Coffee beans come in 2 species: Arabica and Robusta.
When one bean price goes down, the other goes up.
For instance, in 2016, buyers feared that output of Robusta was down because Vietnam had suffered a harvest failure. Consequently, Arabica shot up. However, the market soon corrected upon learning that the Robusta demand would be met.
So coffee is a volatile market.
Arabica is more popular in the US.
Brazil, the biggest exporter, has seen output drop recently. However, this hasn’t reversed a price drop because the market is well supplied from previous high yield harvests. And Indonesia may increase output to compensate.
Analysts blamed poor weather and a beetle infestation destroying stock. Brazilian farmers have also been stockpiling, waiting for a higher price. And it could be soon: harvest output is predicted to continue to fall, which may raise prices.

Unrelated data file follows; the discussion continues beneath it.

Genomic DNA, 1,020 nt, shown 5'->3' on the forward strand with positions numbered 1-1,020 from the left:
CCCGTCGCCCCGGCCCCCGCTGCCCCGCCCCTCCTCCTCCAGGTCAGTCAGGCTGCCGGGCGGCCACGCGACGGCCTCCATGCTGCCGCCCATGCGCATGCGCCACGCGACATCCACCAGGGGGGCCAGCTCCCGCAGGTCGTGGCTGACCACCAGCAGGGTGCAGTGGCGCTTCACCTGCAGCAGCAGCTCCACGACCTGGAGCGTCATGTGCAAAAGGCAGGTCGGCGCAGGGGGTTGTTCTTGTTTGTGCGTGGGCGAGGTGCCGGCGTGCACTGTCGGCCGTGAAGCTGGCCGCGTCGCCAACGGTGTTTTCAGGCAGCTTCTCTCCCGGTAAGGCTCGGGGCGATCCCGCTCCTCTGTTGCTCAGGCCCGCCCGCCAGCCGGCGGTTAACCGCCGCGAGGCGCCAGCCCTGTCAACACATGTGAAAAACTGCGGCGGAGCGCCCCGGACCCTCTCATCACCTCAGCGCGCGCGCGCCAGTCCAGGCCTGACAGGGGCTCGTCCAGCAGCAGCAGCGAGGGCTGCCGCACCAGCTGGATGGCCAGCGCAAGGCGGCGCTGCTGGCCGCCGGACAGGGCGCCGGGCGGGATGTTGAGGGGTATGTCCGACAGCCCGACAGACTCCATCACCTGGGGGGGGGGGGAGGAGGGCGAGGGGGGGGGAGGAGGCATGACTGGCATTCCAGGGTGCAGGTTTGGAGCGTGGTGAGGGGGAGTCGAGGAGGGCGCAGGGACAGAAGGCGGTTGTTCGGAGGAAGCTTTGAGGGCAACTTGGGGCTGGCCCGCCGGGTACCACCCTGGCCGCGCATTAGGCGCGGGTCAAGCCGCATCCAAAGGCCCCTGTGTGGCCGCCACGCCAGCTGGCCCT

Also, the strength of the Brazilian real against the US dollar has made Brazilian exports more expensive for their American customers. This is more significant for Arabica: it is priced in US dollars even though it’s produced in Brazil, meaning it is very sensitive to the value of the dollar.
Robusta is Europe’s bean of choice, with Vietnam as the biggest producer.
Since January, Robusta prices have rocketed due to globally poor crop conditions.
More recently, prices are slightly up because of poor weather and pest outbreaks in India. Customers are beginning to turn to Arabica, so a market correction is not too far off.